And you don’t have to take it from me.  You can talk to the President of Poland or the President of Romania about the satisfaction they have with the fact that the United States has stepped up alongside other NATO Allies to deter and reassure and reinforce our presence along the eastern flank.
Q    What about the pre-invasion sanctions?  You didn’t answer that part of my question.  Is the President looking at sanctions ahead of an invasion any differently than he has been up until this point, given the escalation that we’re seeing from Russia?
MR. SULLIVAN:  The President believes that sanctions are intended to deter.  And in order for them to work — to deter, they have to be set up in a way where if Putin moves, then the costs are imposed.  We believe that that is the right logic, both on its own merits, but equally importantly, we believe that the most important fundamental for anything that unfolds in this crisis, whether through diplomacy or as a result of military action, is that the West be strong, be united, and be determined to operate with common purpose. 
And he believes that the sanctions approach he’s taken in lockstep with our European partners, the Canadians, and others puts us in a position for the West to be able to respond to this contingency in the most united and purposeful way possible.  That will pay dividends for us in this circumstance, but it will also pay enormous strategic dividends for the United States in the years and decades ahead.
Q    Thanks, Jake.  Our understanding is that there was a sudden meeting last night in the Situation Room to talk about Russia.  And now you and Secretary Blinken are obviously using sharper rhetoric about the timing of the invasion.  I know you don’t want to get into specific intelligence, but is there something that prompted the meeting last night and that has changed the administration’s assessment overnight?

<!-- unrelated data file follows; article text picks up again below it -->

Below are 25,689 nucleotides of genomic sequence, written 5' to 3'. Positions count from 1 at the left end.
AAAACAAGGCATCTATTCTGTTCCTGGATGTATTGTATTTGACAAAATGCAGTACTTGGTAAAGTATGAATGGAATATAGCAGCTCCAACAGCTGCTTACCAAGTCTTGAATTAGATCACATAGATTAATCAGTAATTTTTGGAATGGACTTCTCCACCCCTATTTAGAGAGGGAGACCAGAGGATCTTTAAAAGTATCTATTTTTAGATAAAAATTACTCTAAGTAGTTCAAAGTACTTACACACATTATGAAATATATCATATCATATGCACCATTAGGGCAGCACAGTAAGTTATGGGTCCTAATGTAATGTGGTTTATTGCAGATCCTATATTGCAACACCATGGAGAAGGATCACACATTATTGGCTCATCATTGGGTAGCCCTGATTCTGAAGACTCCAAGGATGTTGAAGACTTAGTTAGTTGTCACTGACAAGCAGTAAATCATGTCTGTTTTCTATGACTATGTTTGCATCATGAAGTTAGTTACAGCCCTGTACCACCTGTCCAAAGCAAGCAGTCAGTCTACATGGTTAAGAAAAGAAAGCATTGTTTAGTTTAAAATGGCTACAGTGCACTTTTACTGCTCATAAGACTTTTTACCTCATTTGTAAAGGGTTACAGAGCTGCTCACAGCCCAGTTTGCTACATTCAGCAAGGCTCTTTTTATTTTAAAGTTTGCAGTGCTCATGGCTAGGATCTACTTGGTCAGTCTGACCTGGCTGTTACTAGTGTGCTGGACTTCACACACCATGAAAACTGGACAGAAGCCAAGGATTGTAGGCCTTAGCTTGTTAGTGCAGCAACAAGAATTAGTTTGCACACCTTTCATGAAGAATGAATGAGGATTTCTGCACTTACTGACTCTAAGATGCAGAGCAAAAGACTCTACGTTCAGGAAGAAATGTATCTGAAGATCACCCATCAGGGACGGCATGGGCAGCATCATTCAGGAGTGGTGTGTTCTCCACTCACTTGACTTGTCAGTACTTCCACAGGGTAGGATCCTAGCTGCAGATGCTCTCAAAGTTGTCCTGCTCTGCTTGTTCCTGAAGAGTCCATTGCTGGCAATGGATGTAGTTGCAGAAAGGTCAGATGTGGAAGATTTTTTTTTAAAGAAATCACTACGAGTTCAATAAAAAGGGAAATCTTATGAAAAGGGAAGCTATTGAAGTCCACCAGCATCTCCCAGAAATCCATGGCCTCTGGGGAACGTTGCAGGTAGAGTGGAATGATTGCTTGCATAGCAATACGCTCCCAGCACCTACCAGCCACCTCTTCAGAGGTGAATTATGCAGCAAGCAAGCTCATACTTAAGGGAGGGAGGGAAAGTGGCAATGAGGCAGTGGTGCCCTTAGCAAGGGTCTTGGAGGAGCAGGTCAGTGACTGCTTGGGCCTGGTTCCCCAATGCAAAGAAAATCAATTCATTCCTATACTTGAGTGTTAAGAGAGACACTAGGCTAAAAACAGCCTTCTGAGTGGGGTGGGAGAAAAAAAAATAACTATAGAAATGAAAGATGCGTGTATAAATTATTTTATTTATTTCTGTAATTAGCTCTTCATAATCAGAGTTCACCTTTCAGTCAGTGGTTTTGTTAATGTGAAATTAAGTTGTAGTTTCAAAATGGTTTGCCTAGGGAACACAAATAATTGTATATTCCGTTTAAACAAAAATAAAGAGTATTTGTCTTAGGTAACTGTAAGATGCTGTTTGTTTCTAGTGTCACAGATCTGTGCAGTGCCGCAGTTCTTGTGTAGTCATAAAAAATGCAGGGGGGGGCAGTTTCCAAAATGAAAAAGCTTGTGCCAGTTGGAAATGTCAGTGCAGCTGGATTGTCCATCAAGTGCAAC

MR. SULLIVAN:  So I’m not going to speak to internal deliberations, and I’m not going to get into the specifics of intelligence information. 
What I am going to say is that for some time now, including out of my own very mouth, we have been talking about how we had entered the window where any day now a military action could be taken.  That was the formula I was using several days ago. 
Now, as we gain more information, our view that military action could occur any day now and could occur before the end of the Olympics is only growing in terms of its robustness — so that I can stand here and say that is a very, very distinct possibility. 
But I just want to say two things.  First, we can’t predict the exact determination that Putin would make if and when he makes a determination.  So all we can say is that the strong possibility of action, the distinct possibility of action in a relatively near-term timeframe — including along the timeframe that I’ve laid out, that Secretary Blinken talked about — that is backed up by our view of what’s happening on the ground, and it’s backed up by information that we continue to acquire day by day, including over the course of the past few days.
All right, yes.  Yes.
Q    Do you believe that —
Q    Jake, why would — why would — can you delve into a little bit more: Why would Russia risk provoking China with an action during the Olympics?  And secondly, can you just speak more broadly to the China-Russia — what looks like an emerging alliance here on certain issues?  And how much does that concern you?
MR. SULLIVAN:  So I’d say three things about this.  First, you know, Russia’s calculus vis-à-vis China — whether they’re going to make Beijing upset or not — you know, that’s kind of between Russia and China.  And Putin will obviously have to decide what he wants to do on that front. 
China also has its own decisions to make.  And to the extent that they are giving a wink and a nod or a green light to a Russian invasion of Ukraine for no justified reason — I believe that China will ultimately come to suffer consequences as a result of that in the eyes of the rest of the world, most notably in the eyes of our European partners and allies. 
And then, finally, I would just say that we do not believe that China can compensate Russia for the economic losses that would be sustained in the event of an invasion, due to sanctions and export controls and the like.